Authorities in the Indian city of Bengaluru have used tractors to rescue residents of posh housing estates marooned by floods, which killed at least one person.
Army teams were sent in after two days of torrential rain in India’s “Silicon Valley” during an unusually wet monsoon, which has brought 162 percent more rainfall than average since June 1.
“Things are bad. Please take care,” Gaurav Munjal, founder of the SoftBank-backed education technology firm Unacademy, said on Twitter after he, his family and his dog were rescued on a tractor.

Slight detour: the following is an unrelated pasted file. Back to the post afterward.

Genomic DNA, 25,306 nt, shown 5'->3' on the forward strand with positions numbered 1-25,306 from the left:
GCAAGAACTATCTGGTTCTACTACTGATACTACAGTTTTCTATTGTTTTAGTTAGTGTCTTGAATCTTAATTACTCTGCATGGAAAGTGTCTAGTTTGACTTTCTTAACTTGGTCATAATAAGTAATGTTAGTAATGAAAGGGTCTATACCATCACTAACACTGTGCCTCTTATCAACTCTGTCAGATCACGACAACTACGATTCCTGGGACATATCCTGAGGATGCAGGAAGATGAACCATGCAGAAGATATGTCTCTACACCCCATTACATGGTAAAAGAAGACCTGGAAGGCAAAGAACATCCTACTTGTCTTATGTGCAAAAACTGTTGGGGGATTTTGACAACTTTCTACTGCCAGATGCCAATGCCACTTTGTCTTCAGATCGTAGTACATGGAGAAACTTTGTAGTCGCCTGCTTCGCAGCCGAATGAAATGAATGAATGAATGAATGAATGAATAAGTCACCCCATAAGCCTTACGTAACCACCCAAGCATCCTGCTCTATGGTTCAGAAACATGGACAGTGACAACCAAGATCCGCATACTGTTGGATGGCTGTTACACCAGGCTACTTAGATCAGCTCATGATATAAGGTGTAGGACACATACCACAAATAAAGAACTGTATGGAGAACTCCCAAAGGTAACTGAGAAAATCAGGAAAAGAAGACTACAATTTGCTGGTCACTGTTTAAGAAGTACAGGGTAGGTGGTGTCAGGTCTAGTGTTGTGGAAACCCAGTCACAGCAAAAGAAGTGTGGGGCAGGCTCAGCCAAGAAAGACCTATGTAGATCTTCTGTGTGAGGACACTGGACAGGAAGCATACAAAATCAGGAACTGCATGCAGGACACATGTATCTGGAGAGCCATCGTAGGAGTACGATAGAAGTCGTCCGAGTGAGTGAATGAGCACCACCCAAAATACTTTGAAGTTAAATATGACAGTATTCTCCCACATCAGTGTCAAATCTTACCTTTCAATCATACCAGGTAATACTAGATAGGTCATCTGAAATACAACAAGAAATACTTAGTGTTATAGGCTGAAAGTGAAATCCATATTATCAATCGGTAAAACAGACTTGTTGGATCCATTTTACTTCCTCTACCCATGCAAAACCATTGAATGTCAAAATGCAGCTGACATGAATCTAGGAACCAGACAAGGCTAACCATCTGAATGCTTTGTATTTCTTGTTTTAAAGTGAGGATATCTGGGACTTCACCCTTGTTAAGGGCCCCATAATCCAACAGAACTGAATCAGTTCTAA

With city streets submerged and traffic in chaos, many companies asked staff to work from home. Some city residents struggled to empty flooded basements and shops, video footage showed.
“Our businesses are very heavily dependent on people on the street – our delivery partners – and getting that sorted is the top priority,” said a co-founder of a startup unicorn, who did not want himself and the company to be named.
Even before the rains, the road and transportation infrastructure system of the city had been bad, said K Ganesh, an entrepreneur and promoter of companies Bigbasket and HomeLane, among others.
“I hope this serves as a wake-up call to everyone.”
Floodwaters receded on Wednesday, allowing normal life to resume in parts of the city after two days of incessant rain. Environmentalists have blamed the flooding on poor urban planning.